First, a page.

Modelling II
1
Objects
• Object – direct relationship with the real
world
• Object
– memory -> data -> Attributes
– processes -> Operations -> Messages
• Object - Organization – Hierarchy
– aggregation
– generalization
2
Object Orientation
• Most famous:
– Booch
– OMT
– Jacobson
3
UML
Birth
• Several methods and techniques
for OO, with many common
aspects but using different
notations
• Difficult to learn, to apply, to
build and to use tools
• Diferences among different
approaches (authors)
There was the
need for a
standard
notation
4
UML
• “Unified Method”
• Grady Booch e Jim Rumbaugh
• First presented at OOPSLA’95
• Rational Software
• Grady Booch, Jim Rumbaugh e Ivar Jacobson
• Rational Rose CASE tool
5
UML
It is a Modelling language not a method !
• A method consists of notation language +
process
• The proposed process is called Objectory
• We can use UML regardless the process we
use
6
UML
Basic Representation:
• Static Model
– ERD evolution
• Internal Dynamic Model
– Data Flow
– State Machines
• External Dynamic Model
– use cases
– Languages for interconecting objects
7
UML - Diagrams
• Use Case Diagrams
• Use Case Diagrams
– Actors and their connections with
the system
• Textual description for the
Use Case
• Static Structure Diagrams
• Class Diagram
– Static Structure for the system
classes
• Object Diagram
– Simplify the class diagram
8
UML - Diagrams
• State Diagram
• State Diagram
– Possible states an object may have
and events that cause state change
– Activity Diagram
– Sequential flow of activities
9
UML - Diagrams
• Interaction Diagrams • Sequence Diagram
– Dynamic collaboration expressed as
messages exchanges among objects triggered
by a function or a sequence in time
• Collaboration Diagram
– Dynamic Collaboration using interaction
among objects (context)
• Implementation Diagrams
•
Component Diagram
– Physical structure of the code in the form of
code components
•
Distribution Diagram
– Hardware and Software Physical
Architecture
10
UML - Diagrams
Requirements
Implementation
Design
States
Sequence
Distribution
Use Cases
Classes
Colaboratio
n
Activity
(work flow, use
cases)
Component
s
Activity
(object behavior,
operation algorithms)
11
Use Case
<<extend>>
Print Receipt
Saleman
Make a Sale
Finance System
12
Use Case
• An Use Case performs a broader aspect
of the product functionality:
– Must produce one or more benefits for the
client or users
– represent:
• User interaction
• User manual auxiliar
• Test cases
Filho, W.P.P em “Engenharia de Software: Fundamentos, Métodos e Padrões”
13
Use Case
• Textual Part
– Use Case << name>>
• pre-condition
• Main flow
• sub-flow<<name>>
• Alternative flow
– pre-condition
– steps
14
Use Cases
Exemplo:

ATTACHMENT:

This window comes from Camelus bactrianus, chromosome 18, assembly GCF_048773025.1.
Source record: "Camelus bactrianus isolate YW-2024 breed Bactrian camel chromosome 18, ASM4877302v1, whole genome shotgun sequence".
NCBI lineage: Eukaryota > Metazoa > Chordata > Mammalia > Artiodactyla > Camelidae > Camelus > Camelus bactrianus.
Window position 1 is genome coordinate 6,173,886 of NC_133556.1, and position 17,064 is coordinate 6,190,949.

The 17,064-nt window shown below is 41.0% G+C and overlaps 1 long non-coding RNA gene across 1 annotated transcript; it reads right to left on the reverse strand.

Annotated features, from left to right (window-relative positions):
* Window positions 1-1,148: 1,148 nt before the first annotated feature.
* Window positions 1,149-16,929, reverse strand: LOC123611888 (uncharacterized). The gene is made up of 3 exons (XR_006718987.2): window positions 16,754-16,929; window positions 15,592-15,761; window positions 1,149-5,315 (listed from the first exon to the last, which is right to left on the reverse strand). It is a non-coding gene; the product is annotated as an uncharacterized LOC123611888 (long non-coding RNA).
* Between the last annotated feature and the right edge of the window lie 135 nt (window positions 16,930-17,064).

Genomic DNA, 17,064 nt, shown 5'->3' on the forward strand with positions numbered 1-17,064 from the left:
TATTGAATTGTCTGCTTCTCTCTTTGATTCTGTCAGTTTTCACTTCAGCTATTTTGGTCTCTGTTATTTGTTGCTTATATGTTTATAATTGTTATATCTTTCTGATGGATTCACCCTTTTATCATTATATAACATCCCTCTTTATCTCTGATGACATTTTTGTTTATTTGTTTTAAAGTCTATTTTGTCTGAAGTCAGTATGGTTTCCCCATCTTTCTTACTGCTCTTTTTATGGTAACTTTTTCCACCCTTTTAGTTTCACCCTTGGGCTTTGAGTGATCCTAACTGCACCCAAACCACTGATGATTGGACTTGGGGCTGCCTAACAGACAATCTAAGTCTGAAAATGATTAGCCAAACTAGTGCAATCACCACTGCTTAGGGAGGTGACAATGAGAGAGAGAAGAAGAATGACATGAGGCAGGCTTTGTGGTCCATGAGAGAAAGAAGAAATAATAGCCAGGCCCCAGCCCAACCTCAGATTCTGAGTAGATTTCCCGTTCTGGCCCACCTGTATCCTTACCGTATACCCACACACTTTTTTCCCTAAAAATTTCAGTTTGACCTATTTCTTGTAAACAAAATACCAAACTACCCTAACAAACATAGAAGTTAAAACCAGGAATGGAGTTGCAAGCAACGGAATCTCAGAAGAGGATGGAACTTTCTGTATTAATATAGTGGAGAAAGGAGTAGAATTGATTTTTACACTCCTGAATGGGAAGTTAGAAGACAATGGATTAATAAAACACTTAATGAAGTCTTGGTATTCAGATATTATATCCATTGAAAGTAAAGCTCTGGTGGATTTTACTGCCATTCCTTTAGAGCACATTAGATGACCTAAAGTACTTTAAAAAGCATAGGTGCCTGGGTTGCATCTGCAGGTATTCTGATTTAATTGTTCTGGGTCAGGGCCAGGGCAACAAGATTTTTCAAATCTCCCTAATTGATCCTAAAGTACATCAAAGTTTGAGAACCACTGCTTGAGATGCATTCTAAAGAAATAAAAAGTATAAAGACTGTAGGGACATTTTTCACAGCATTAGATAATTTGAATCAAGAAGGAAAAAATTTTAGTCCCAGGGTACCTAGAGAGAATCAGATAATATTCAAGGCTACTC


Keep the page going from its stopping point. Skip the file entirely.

Salesman
Make a sale
Finance System
Stock Manager
Manage stock Manually
Open Cash Register
Manager
Close cash register
15
Use Cases
• Example:
– Use Case << Make a Sale>>
• pre-conditions: Every Product on sale must have been previously
registered in the system. The system must be in the Sale mode
• Main flow
– Salesman start the sale.
– The System generates a code for the sale operation
– For each item to be sold call the sub-flow Register
– Salesman register form of payment
– Salesman finishes sale
– For each item call the sub-flow Print Receipt Line
Filho, W.P.P em “Engenharia de Software: Fundamentos, Métodos e Padrões”16
Use Cases
• Identifying actors;
–
–
–
–
–
•
Who is interested in the requirements
Who will benefit from the product;
Who will give information to the software;
Who will use the software;
Who will remove information from the software.
Identifying use cases:
– What are the actors’ tasks ;
– Which information each actor creates, stores, consults, changes
or removes;
– Which information each use case creates,consults, changes or
removes.
17
Use Cases
• Determining use case flow
–
–
–
–
When and how a use cases starts.
How the use case interacts with the actors.
Standard Sequences (steps) for a use case.
Exceptions Sequences and alternative sequences for a use case.
18
Requirements and Use Cases
• Use cases are requirements. If written
carefully they can be seen as requirements
per se.
• Use cases are not ALL requirements. They
don’t detail external interfaces, data format,
business rules NFR…
19
Class Diagrams
• Describe system objects and their static
relations
• Objects can be part of the real world or
conceptual entities
• Objects are connected to other objects
through relationships (association,
agregation…)
20
Class/Object
• Class:
• Describe a set of objects that share the same
properties (Attributes), behavior (operation),
relationships with other objects and semantics